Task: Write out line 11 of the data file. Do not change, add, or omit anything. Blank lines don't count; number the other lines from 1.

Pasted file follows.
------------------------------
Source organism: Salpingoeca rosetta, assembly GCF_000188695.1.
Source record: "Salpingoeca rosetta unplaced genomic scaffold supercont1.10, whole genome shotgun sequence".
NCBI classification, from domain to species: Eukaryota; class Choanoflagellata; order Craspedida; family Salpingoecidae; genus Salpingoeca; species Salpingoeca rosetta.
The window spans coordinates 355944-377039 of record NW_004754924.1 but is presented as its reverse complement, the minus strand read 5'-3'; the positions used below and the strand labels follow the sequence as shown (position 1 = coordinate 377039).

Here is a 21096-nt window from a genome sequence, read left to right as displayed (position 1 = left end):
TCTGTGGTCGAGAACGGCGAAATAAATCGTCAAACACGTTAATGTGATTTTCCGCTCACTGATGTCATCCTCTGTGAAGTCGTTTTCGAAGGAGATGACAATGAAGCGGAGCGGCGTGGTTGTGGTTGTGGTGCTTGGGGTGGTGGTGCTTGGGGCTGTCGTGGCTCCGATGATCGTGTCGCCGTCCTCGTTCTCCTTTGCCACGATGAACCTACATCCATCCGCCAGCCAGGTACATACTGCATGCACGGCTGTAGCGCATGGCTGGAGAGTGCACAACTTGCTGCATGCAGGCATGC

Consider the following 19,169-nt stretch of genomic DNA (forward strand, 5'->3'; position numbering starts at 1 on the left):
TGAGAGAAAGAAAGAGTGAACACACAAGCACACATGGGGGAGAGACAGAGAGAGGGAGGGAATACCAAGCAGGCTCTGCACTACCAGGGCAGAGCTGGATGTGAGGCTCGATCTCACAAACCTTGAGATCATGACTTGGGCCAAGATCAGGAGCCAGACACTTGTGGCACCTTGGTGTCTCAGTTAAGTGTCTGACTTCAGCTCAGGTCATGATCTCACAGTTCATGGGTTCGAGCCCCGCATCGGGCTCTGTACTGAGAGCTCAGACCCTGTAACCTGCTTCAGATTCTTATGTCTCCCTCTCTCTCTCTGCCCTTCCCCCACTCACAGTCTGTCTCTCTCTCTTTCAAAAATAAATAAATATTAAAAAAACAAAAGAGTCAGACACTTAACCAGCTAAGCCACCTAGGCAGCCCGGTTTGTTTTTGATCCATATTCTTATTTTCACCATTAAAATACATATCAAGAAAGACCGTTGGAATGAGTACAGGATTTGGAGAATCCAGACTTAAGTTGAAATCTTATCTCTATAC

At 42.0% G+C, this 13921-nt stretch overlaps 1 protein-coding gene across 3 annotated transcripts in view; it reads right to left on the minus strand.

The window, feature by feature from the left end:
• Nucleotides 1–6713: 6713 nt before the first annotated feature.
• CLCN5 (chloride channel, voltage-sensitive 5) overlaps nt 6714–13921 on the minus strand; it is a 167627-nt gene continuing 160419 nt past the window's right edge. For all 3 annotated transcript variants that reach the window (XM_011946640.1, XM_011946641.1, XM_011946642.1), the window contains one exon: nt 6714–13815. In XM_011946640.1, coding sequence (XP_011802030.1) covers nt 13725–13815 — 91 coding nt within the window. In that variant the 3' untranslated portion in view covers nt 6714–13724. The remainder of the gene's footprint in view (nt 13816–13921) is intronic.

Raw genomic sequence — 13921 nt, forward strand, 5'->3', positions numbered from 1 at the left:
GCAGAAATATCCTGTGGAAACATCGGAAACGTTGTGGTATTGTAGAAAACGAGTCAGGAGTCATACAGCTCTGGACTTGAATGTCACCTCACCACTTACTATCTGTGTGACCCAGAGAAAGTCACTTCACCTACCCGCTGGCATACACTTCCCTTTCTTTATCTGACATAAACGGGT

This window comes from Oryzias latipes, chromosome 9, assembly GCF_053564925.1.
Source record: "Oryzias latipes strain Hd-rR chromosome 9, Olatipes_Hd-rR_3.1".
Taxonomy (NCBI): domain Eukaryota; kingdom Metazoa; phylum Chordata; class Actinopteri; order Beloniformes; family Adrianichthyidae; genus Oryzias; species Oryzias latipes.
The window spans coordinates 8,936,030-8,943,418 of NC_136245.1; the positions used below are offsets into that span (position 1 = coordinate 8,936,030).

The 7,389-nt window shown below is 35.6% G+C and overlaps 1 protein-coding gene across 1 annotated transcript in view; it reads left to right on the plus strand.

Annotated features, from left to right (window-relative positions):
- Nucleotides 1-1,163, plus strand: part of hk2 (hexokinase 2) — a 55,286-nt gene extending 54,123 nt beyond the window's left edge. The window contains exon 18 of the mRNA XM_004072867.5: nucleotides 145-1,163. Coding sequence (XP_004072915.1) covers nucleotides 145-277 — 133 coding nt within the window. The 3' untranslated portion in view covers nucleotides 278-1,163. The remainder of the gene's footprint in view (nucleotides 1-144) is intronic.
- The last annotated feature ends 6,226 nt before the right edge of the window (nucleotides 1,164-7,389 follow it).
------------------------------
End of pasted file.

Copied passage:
• Nucleotides 1–6713: 6713 nt before the first annotated feature.